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Health Sciences
Health Sciences 2300A/B
Jamie Melling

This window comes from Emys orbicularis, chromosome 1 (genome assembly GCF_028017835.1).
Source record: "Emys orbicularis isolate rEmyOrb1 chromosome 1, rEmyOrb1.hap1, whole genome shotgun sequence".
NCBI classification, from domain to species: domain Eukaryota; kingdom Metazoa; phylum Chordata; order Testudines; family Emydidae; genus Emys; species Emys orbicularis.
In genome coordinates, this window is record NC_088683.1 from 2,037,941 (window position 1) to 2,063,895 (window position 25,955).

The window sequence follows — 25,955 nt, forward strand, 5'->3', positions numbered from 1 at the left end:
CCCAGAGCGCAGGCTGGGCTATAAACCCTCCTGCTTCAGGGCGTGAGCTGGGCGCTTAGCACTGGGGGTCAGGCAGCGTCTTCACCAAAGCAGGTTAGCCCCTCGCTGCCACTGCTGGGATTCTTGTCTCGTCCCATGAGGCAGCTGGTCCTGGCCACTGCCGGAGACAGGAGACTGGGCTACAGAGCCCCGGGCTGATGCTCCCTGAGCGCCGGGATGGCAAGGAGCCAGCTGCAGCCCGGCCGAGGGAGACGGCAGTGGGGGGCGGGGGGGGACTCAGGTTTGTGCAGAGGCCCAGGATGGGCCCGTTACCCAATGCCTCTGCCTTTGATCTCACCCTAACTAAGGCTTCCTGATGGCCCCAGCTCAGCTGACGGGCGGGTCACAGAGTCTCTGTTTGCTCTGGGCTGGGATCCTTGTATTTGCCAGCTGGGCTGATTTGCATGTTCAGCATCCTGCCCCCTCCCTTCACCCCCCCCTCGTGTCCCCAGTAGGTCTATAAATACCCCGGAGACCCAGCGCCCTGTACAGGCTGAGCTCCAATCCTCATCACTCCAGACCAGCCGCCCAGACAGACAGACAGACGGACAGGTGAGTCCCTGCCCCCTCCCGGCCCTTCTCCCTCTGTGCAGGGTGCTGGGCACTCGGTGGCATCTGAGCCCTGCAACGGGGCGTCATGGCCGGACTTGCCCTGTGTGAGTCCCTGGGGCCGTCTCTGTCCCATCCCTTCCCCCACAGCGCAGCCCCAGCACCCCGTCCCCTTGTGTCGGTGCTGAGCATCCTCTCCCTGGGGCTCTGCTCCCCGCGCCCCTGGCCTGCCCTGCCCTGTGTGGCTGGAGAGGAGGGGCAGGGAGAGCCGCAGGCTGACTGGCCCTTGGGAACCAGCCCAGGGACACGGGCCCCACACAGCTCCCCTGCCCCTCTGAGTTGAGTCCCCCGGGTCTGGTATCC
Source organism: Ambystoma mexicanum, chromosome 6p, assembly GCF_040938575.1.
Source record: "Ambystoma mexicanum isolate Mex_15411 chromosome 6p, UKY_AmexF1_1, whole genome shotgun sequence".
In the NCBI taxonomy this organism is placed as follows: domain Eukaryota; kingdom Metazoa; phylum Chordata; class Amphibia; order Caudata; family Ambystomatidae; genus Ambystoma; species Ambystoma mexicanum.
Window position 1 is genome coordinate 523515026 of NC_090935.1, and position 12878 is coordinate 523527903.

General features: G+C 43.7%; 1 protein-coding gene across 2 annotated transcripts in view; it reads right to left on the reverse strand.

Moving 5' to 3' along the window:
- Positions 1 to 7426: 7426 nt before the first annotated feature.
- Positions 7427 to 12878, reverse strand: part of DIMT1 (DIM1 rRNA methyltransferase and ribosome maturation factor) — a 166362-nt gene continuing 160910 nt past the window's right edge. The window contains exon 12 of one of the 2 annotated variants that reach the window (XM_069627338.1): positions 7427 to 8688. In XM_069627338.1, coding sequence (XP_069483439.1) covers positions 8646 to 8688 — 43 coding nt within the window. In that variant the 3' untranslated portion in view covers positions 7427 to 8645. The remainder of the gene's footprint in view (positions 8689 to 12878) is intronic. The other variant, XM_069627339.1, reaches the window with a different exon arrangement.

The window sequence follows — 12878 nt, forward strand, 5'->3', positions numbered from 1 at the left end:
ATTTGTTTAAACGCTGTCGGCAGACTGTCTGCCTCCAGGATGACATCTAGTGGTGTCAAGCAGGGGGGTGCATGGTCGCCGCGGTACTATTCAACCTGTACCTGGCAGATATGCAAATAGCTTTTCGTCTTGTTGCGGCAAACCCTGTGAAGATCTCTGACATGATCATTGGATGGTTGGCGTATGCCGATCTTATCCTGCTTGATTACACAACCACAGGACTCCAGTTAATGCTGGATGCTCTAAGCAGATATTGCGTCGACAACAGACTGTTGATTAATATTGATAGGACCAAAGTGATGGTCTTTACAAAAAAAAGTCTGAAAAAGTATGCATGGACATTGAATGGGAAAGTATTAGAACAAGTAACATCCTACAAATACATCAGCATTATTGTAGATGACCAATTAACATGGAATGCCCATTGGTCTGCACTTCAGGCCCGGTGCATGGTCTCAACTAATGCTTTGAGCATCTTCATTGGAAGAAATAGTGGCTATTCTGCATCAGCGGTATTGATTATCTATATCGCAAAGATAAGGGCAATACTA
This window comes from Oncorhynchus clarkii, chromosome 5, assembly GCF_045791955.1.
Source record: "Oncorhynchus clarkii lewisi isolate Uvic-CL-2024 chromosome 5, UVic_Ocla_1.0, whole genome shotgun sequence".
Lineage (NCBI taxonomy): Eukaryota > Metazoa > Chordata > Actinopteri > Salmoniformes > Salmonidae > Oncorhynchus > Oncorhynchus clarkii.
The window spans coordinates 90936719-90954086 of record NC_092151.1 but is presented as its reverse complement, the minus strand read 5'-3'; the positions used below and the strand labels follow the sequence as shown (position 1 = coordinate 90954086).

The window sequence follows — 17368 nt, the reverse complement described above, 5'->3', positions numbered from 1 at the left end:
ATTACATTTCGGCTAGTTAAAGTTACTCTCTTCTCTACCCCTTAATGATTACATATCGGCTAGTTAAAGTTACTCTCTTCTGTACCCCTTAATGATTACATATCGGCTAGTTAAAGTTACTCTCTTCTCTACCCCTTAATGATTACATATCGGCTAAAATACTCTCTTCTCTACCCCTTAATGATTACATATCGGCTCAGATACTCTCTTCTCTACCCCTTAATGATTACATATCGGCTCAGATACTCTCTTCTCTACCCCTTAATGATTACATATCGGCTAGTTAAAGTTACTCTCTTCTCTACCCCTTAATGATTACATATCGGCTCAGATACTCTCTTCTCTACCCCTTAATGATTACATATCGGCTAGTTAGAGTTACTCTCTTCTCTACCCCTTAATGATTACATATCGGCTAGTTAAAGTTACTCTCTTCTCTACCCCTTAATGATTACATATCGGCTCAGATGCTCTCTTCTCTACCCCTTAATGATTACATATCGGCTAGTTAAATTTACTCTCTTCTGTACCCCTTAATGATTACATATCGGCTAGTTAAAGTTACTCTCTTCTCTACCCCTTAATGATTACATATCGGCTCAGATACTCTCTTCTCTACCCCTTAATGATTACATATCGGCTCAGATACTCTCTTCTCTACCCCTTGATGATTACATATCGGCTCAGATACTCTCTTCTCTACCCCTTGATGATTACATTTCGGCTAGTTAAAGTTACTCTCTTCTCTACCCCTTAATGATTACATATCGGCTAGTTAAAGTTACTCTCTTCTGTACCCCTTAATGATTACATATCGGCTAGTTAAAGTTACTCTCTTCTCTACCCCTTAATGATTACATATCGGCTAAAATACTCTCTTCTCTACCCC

Anatomy: Background Information: - Henri Grey: First to study the human anatomy through dissection (Grey’s Anatomy) - Anatomy: Means ‘I Dissect’ - There are over 200 cells in the body  combine to form 4 tissue types - Each tissue type has a particular function - Palmerus Longus: Wrist flexor that is not common in everyone - Cervical Vertebrae # 7: Vertebrae that points out of neck, thus used as a landmark RegionalAnatomy vs. SystemicAnatomy: - RegionalAnatomy: The study of a specific region, and all of its parts - SystemicAnatomy: The study of the systems rather than individual areas of the body - No system functions solely by itself Anatomical Position: - Consists of the person standing facing forwards, toes pointed forwards, and hands supinated - People are symmetrical superficially, but internally they are not Planes of Reference: - Sagital Plane: Divides the body into left and right segments - Midsagital: Separates the body directly down the centre - Parasagital: Parallel to the midsagital, separating body into unequal segments - Frontal/Coronal: Separates the body into anterior and posterior segments - Transverse Plane: Separates the body into superior and inferior segments - The planes are used as a reference for medical scans - Ex: MRI’s use a magnetic force to attract water molecules, mapping the body on any plane Body Organization: - Chemical Level: Consists of atoms or molecules (macromolecules) - Cellular Level: Consists of combinations of molecules; making a cell. 200 different types of cells. - Tissue Level: Consists of combinations of cells; making a tissue - Organ Level: Consists of combinations of tissues; making an organ - System Level: Consists of combinations of organs, making a system - Organism Level: Consists of several systems, making an organism 1. Nervous Tissue 2. Epithelial Tissue 3. Connective Tissue 4. Muscle Tissue (Every organ has all 4 tissues) Epithelial Tissue: - Function: Abarrier throughout the body that protect against toxins entering the cardiovascular system - Location: Found on the skin, outside of the organs - Naming: First name = layering, second name = shape - Layering: Either simple (1 layer) or stratified (many layers) - Shape: 1) Squamous: Wider than they are tall, used for gas exchange (scale like) 2) Cuboidal: Box shaped, found in glandular organs (ex: pancreases / prostate) 3) Columnar: Column shaped, used for secretion Epithelial Tendencies: - Are close together, allowing for selective permeability - Avascular, don’t have direct blood supply (prevents toxins  directly into blood)… but do have nerve endings - Have proteins that are used to break down toxins - Are polarized (not symmetrical), nucleus is inferior in the cell, prevents DNAdamage - Highly regenerative, top layer is always dying, must be replaced quickly - Have cilia and microvilli that are used to mov
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